Talking about gin sheds, Curio have a fine one that houses their still and the production hub of their Curio Rock Samphire Gin and crafted vodkas. In a secluded spot on the outskirts of Mullion, on the edge of a wind blown coppice surrounded by a stone wall their still house made of a stone structure painted in what I call Tiffany Blue an out-building to the farm which itself has a rich history and by all accounts has had a dwelling sited there for over a 1,000 years. The old farmhouse once an armoury is allegedly haunted – you can tell that a rich history seeps from it’s walls. I urge you to visit the Curio Distillery if you are that way inclined to learn where your gin comes from.
Within 24 hours it was time to head back to SW London, a shame to be leaving so soon but I know not for long there is something about Cornwall that draws you back time and time again.
After a slow start to the day we eventually get ourselves together and made our way to Seaford for an afternoons fishing. The forecast was promising, a late high tide and the wind that blew for most of the day would drop by early evening. With a brief stop at Newhaven Angler for some lugworm we were set for a good afternoons fishing.
We set up a couple of vintage rods, an Abu Atlantic 4 paired to a Cardinal 759 and an old Masterline spinning rod paired to vintage Mitchell reel that was acquired a couple of years ago from a car boot sale in Norfolk.
As a good couple of hours passed by with not even a knock it was clearly going to be a tough afternoon. Young Tales, kept his focus , as dusk set in he was rewarded with a Horse Mackerel
It’s frustrating when whilst I the middle of a writing a post it seems to disappear, however I will have another go. Fishing trips have been far and few between this year in fact I’m not even sure we’ve been on one. I know we’ve put the rods in the car, bags and all the other stuff, but the time spent by the water fishing just hasn’t happened.
Also in my pursuit of all things vintage there have been no trips to Sunbury Antiques Market and I think I’ve only been to my favourite West London Car Boot once. I’ve purchased a couple of things out of local charity shops, these being an Intrepid Gearfly Reel and Spool along with a pristine Diawa Salmon spinning rod.ba recent online purchase of a colapsable canvas fishing creel from the turn of the last century was a good find, made by the Planet Co of Westfield, Mass. Planet seem to make a range of colapsable canvas fishing items, bait buckets, minnow traps and a creel. Although missing it’s carrying strap it looks like new, no faded material and the metal struts in good condition. It was listed as a live bait bag but after having done some research it was note as a Creel and across the Pond a valued item trading at $145 in fair condition.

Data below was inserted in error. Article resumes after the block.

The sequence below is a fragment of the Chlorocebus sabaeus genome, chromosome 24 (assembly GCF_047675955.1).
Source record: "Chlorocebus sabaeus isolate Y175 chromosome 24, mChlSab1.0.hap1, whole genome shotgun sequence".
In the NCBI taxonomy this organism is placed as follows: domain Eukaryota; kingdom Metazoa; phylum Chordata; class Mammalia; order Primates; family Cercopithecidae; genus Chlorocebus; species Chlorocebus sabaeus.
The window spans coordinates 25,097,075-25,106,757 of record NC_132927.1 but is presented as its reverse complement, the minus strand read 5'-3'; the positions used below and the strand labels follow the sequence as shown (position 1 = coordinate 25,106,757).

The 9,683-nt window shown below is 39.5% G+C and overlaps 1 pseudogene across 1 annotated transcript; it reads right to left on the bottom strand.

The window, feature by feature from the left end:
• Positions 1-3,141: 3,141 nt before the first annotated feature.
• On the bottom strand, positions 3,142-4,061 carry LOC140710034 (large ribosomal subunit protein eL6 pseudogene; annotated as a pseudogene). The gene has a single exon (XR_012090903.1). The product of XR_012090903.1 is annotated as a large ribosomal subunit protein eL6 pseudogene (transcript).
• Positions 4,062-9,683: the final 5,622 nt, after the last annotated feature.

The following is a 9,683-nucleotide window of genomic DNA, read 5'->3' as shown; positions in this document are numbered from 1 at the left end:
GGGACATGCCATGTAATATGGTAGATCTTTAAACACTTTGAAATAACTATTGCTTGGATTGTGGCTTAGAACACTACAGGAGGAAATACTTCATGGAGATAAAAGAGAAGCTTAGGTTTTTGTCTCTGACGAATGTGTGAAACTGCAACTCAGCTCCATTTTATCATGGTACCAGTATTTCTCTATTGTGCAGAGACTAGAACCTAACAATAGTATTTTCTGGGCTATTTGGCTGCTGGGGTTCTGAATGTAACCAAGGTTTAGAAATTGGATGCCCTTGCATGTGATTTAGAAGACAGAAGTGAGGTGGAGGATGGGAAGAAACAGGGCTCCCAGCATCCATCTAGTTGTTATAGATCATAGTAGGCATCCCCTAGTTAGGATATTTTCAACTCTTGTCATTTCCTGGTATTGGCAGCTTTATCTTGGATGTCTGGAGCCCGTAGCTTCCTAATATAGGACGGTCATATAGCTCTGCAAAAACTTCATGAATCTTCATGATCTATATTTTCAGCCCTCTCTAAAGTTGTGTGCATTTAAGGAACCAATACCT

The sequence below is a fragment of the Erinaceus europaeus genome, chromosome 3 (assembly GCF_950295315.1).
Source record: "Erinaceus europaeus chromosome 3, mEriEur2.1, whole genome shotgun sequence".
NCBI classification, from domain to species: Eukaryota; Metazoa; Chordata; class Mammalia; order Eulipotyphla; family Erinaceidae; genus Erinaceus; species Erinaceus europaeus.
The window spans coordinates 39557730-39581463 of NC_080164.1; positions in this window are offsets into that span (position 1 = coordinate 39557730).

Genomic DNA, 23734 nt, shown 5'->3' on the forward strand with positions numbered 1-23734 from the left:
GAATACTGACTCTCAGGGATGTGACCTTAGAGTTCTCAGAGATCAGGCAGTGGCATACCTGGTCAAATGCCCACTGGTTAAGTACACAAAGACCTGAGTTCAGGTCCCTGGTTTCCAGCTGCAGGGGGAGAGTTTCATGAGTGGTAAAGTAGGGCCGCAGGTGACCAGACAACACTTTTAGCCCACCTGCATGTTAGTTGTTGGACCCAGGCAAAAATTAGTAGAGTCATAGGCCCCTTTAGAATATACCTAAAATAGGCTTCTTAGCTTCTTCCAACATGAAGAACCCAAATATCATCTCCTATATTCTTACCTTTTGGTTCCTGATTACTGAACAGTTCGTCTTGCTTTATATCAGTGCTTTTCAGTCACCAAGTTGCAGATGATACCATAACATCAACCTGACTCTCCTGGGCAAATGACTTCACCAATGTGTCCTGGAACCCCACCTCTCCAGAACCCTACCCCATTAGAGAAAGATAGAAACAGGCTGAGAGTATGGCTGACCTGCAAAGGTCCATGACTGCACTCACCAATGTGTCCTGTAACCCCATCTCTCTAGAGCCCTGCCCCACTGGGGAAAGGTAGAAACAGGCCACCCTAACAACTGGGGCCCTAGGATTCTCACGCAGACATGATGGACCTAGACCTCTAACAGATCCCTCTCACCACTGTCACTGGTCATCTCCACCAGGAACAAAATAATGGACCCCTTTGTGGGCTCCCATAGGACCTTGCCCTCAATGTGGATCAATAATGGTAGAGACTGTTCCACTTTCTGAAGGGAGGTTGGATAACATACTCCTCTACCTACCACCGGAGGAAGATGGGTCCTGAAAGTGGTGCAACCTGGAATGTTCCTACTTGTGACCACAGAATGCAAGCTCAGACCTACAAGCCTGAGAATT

My other recent purchase has been a ‘New Era’ Bruce & Walker Fly Rod #7/9 an ideal Sea -Trout or Grilse rod. This rod I want to try out on a West Wales river before the season ends. Having purchased some Sea-Trout flies from Dai Jones, serviced the Gearfly reel and cleaned the lines ready for use, I just need to pick up the rod from Toby on the South Coast and head for the hills of mid Wales. For over two seasons your Tales and I have talked about a trip to catch a bar of silver out of a Welsh river but to date we just haven’t found the time to do it. In fact we had also discussed a trip up to the Tay in Scotland, once an annual pilgrimage for myself to fish on the Kenmore stretch of the river during the end of September or early October.
Having taken on the role of launching a new range of tonics and soft drinks under the Franklin & Sons brand who’s heritage dates back to 1886, the precious time I once had to fish with young Tales has now been absorbed in attending Gin Festivals across the country most weekends. Hopefully, whilst the summer holidays are upon us we’ll get the odd afternoon to head South to the Itchen on the outskirts of Winchester to fish, there a couple of seasons ago young Tales caught his first Sea-Trout, an experience he will never forget or will I.
Fishing in what ever form has been a great pastime for us to enjoy, building lasting memories and bonding us together in a way no other sport has done to date, well except our love for cars and motorsport but it’s not quite the same. I do hope we can enjoy more time by the river or sea together- simply we need to make time to do it.
With the start of the new coarse fishing season underway only the fool hardy ventured out under the grey skies and pouring rain – clearly as I get older I have turned into a fair weather fisherman. Gone are the days when I would head out whatever the weather in pursuit of a trout from a chalkstream or a trace full of mackerel and a prized sea bream from the sea.
Any sort of fishing recently has been put on hold. The course rods and reels were put away back in March, there has been little time to venture to the Sussex Coast for any sea fishing and the collection of trusted Hardy fly rods and reels have remained in situ since the end of last season.
Having had my Father pass away recently it brings home how precious time is, how missed opportunities with young Tales by the river watching his face light up as he catches even the smallest of fish or purely the sheer enjoyment of just being spending time out together, so the rod will be dusted off and packed into the car as we head off to the West.